Her first lover, Duncan, is one of my favorite characters I’ve see in a movie. Ever. Ruffalo plays the character with fake confidence, or perhaps arrogance, that gets quickly washed away when Bella doesn’t conform to the standards Duncan has set upon her. He becomes a bitter man, obsessed with drinking and gambling, turning to violence when Bella disobeys his orders. He goes from an overconfident adventurer to a sad wisp of a man, with hilarious results. Ruffalo’s delivery hits every time, and the moments of disappointment and anger he displays on his face are just ripe for comedy. Whenever Ruffalo appears on screen, I can’t help but laugh. The character could have been bitter and violent in a way that the audience should fear, but instead, he comes off more like a buffoon.
As Bella meets more people with different opinions and experiences of the world, and the more she continues to experience the world herself, the more composed and “normal” Bella becomes. And I think this is where Stone shines in her performance. She can go from a child to an educated woman with ease, she questions everything around her but never overplays the character. She begins to understand social norms and the way the world works but never gives up her curiosity that created the person she is. Such character development would take multiple seasons of a TV show to fully obtain, but Lanthamos and Stone can give Bella everything she needs without the tropes that most would be forced to use.
The script has sharp dialogue that wastes no time saying what it wants to say, while still keeping a dry humor and playful wit. The dialogue is often laugh-out-loud funny, though I must credit the line delivery from the actors. Most of the performances in the film are perfect, there’s a reason Stone and Ruffalo are nominated for Best Actress and Supporting Actor in this year’s Academy Awards, respectively.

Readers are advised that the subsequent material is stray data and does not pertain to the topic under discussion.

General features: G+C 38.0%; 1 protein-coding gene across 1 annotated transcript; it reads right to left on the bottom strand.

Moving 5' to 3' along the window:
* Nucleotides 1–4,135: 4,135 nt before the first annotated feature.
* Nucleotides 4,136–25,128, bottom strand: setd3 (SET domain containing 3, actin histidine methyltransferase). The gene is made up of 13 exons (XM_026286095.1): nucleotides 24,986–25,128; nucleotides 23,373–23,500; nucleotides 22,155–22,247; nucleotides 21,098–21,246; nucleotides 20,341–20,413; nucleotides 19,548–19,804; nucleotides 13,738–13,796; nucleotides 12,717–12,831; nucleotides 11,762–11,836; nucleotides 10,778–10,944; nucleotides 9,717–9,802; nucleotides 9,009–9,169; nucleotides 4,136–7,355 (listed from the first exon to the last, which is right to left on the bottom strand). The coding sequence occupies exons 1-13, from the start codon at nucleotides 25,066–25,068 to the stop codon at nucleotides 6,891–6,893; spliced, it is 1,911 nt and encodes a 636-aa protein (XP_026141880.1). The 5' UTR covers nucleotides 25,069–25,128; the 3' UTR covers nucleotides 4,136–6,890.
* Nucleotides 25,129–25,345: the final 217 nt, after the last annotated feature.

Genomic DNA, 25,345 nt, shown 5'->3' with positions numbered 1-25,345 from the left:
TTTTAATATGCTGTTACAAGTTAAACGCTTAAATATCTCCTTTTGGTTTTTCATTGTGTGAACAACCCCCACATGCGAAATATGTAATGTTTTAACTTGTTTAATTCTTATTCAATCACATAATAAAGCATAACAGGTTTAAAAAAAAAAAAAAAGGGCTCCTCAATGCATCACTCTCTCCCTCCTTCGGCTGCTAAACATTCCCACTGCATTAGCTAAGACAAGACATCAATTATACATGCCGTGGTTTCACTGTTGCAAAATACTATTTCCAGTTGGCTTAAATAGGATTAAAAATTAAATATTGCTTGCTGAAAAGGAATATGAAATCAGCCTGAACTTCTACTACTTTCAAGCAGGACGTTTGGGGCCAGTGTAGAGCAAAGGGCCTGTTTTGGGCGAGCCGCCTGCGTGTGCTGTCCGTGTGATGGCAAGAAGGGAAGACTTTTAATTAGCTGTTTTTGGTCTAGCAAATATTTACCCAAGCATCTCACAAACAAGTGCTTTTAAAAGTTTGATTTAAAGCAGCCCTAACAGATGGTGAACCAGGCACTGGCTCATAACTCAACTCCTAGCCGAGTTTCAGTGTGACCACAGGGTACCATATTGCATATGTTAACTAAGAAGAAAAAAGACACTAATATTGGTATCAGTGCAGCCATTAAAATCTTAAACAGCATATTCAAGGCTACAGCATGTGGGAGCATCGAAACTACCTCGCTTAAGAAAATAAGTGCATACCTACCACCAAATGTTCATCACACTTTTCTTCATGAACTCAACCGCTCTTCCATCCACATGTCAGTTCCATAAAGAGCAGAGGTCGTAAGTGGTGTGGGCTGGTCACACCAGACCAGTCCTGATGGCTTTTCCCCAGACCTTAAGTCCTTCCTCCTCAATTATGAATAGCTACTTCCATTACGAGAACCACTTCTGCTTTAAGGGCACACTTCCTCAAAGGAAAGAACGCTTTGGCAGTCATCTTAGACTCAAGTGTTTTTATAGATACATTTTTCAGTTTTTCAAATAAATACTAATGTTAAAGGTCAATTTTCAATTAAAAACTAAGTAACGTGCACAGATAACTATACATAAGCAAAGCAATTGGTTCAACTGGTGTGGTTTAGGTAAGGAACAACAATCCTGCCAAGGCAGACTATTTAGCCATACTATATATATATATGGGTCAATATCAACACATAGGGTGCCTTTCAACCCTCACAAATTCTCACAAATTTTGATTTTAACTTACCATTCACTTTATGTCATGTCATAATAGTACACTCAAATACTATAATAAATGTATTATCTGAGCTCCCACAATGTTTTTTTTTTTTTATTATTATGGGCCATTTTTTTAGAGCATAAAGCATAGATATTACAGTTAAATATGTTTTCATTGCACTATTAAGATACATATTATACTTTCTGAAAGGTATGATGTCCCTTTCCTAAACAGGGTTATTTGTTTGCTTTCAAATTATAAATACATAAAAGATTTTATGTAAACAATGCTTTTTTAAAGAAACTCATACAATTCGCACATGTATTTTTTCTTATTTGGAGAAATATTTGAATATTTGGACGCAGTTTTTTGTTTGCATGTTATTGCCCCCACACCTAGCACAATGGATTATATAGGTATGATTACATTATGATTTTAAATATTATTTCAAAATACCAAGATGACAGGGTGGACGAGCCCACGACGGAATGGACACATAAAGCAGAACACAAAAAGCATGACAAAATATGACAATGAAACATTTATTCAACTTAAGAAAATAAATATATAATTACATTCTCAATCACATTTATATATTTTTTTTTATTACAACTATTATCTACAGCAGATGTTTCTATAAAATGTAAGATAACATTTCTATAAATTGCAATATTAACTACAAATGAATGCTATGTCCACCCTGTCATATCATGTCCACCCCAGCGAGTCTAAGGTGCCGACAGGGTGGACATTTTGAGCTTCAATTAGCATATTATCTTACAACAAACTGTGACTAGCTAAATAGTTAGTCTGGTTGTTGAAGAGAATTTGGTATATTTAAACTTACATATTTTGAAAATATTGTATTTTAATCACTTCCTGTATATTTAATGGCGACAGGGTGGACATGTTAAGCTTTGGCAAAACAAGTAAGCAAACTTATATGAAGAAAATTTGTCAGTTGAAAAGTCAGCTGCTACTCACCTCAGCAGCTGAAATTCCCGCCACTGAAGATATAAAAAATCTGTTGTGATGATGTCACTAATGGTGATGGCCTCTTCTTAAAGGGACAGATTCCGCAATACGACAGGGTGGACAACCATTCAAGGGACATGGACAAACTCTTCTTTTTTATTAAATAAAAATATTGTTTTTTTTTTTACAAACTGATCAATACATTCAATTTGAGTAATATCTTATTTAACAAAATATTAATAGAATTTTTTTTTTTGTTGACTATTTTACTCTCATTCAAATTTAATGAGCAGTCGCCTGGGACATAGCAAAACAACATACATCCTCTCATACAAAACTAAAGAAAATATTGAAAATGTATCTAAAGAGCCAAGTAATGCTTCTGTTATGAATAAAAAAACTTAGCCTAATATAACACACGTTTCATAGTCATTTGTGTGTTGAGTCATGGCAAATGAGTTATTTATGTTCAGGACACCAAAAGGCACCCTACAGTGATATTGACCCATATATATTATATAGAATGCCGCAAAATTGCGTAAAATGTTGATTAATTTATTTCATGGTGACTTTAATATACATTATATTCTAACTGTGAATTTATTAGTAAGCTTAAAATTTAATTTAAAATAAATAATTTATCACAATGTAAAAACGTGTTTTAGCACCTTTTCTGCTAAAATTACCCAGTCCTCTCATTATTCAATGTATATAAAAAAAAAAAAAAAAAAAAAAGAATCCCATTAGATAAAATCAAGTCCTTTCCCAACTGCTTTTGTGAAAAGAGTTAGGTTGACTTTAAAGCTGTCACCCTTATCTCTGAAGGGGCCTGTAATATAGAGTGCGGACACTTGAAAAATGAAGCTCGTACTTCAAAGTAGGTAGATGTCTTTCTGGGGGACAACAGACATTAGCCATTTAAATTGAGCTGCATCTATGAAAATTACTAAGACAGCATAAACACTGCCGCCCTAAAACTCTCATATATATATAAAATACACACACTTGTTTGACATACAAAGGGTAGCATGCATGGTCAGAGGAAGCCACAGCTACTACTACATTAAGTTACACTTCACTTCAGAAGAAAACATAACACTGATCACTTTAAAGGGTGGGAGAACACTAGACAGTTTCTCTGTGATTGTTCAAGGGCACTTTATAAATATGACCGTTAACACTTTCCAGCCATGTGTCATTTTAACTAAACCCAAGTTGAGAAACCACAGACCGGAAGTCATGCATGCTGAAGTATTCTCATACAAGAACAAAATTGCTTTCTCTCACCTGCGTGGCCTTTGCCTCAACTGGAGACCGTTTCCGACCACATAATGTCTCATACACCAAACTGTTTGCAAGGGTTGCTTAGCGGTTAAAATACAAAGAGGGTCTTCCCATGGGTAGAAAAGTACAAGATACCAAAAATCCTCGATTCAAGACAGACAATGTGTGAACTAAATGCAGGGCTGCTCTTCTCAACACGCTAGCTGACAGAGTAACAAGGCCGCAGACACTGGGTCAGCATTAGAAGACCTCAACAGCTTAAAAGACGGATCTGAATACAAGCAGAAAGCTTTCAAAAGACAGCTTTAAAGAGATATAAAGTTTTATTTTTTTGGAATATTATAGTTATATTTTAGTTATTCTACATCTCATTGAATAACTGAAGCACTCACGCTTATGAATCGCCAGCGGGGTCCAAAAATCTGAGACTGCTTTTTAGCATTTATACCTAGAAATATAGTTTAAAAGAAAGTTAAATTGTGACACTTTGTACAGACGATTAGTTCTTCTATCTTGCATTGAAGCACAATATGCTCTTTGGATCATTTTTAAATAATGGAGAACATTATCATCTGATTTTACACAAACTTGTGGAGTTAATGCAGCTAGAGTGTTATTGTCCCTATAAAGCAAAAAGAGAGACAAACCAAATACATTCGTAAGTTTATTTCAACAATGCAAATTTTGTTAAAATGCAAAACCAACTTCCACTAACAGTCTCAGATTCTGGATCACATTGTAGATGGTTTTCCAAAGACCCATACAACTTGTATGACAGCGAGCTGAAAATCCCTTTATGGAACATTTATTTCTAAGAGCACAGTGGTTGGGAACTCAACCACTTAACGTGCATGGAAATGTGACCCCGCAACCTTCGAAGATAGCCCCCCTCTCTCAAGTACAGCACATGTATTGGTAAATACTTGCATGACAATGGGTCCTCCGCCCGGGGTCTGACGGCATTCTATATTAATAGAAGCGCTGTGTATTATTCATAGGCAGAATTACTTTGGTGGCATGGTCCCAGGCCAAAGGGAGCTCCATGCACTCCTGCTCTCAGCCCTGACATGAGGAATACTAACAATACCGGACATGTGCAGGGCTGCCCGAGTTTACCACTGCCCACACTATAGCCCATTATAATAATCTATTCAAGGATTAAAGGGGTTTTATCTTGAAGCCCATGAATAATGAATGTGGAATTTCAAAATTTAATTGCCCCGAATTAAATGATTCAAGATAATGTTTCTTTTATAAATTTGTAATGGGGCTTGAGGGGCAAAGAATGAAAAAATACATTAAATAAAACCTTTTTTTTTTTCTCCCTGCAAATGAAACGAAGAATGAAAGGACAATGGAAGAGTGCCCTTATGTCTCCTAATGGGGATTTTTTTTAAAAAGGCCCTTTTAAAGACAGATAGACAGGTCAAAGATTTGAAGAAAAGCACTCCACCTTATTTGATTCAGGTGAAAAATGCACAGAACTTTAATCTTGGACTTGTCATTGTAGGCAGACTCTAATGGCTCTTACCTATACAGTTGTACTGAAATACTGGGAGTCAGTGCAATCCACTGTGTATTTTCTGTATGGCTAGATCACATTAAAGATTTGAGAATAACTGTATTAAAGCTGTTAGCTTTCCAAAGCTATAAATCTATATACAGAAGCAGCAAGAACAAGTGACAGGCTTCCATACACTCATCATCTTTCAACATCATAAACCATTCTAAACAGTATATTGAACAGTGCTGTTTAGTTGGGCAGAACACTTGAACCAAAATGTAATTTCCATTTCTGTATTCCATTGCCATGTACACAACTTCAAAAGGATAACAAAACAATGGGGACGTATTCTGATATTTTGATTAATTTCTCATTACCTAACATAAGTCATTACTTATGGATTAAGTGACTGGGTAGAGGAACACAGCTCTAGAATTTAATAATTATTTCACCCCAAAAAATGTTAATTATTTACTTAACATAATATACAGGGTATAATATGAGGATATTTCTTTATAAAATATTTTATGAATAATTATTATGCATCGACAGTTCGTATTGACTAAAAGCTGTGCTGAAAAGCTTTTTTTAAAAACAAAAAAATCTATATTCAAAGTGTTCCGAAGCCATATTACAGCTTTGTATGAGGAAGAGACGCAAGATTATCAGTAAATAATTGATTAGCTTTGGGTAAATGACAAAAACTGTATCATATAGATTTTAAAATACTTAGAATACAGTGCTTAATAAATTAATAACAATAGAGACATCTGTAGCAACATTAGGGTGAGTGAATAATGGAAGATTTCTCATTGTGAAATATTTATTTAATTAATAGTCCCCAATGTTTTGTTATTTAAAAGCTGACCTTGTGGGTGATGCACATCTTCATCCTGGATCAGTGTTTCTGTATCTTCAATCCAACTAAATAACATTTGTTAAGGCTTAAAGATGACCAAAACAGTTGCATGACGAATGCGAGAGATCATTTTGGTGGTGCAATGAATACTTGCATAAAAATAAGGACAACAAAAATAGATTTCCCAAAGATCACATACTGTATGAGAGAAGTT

The costume design is gorgeous and represents the changes Bella goes through. She first wears simple white gowns, but as the film goes on she wears more colorful dresses of blue and yellow, a sort of Victorian-style clothing with steampunk touches. And that goes for the set design of the whole film. Everything looks familiar, like much of the traditional European architecture we have seen for centuries, yet with some oddities that bring a whimsical feel. Steampunk influences are not extremely prevalent in the film, but they can most definitely be felt.
Most of the film is quite enjoyable, though some of the sex scenes dragged on for too long, and once Bella becomes a fully-fledged woman the movie takes its time to wrap it up. I also didn’t love the ending, I wish it said something a bit more meaningful, but I suppose those are just nitpicks.
Overall, “Poor Things” is a film that is weird and strange, yet uses its strangeness to capture how odd life is. The shots and set designs are gorgeous, the acting is one of a kind and the script is biting. 2023 gave us many movies that will go into the cultural zeitgeist, and I believe “Poor Things” will fit right in with the more traditional films of the year, like Barbie and Oppenheimer. I give “Poor Things” 9/10.